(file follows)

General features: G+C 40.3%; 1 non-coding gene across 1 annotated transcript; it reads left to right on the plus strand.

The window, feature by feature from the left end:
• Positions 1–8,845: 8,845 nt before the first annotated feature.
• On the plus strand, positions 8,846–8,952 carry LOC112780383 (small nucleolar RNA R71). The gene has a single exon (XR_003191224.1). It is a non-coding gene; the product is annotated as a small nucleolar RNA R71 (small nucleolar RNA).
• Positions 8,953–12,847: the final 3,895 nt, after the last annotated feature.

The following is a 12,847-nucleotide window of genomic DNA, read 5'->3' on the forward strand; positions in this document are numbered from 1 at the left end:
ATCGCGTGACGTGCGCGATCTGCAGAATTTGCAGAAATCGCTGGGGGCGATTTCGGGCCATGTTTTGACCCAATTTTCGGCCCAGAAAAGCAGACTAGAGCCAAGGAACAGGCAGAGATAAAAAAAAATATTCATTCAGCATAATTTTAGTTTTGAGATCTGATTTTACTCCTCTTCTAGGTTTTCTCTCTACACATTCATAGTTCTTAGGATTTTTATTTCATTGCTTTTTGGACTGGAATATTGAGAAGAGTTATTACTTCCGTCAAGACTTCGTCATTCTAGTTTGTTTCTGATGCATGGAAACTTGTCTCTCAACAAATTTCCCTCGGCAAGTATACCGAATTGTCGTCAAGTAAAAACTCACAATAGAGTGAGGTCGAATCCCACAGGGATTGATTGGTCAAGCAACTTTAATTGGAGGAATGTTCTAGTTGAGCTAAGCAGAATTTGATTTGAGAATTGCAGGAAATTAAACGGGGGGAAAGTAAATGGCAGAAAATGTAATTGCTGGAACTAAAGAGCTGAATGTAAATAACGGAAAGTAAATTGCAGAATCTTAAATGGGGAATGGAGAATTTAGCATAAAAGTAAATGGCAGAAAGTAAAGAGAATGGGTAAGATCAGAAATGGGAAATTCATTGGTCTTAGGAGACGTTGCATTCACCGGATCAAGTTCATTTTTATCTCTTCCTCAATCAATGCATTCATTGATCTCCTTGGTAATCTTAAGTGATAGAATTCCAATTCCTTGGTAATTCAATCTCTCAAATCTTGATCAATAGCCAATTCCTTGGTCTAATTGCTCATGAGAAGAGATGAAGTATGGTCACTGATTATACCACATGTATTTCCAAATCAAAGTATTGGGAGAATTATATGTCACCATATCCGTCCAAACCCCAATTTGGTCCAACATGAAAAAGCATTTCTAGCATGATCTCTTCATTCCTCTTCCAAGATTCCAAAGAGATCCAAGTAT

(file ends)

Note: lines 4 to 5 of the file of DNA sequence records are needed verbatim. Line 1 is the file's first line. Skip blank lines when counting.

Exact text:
• On the plus strand, positions 8,846–8,952 carry LOC112780383 (small nucleolar RNA R71). The gene has a single exon (XR_003191224.1). It is a non-coding gene; the product is annotated as a small nucleolar RNA R71 (small nucleolar RNA).
• Positions 8,953–12,847: the final 3,895 nt, after the last annotated feature.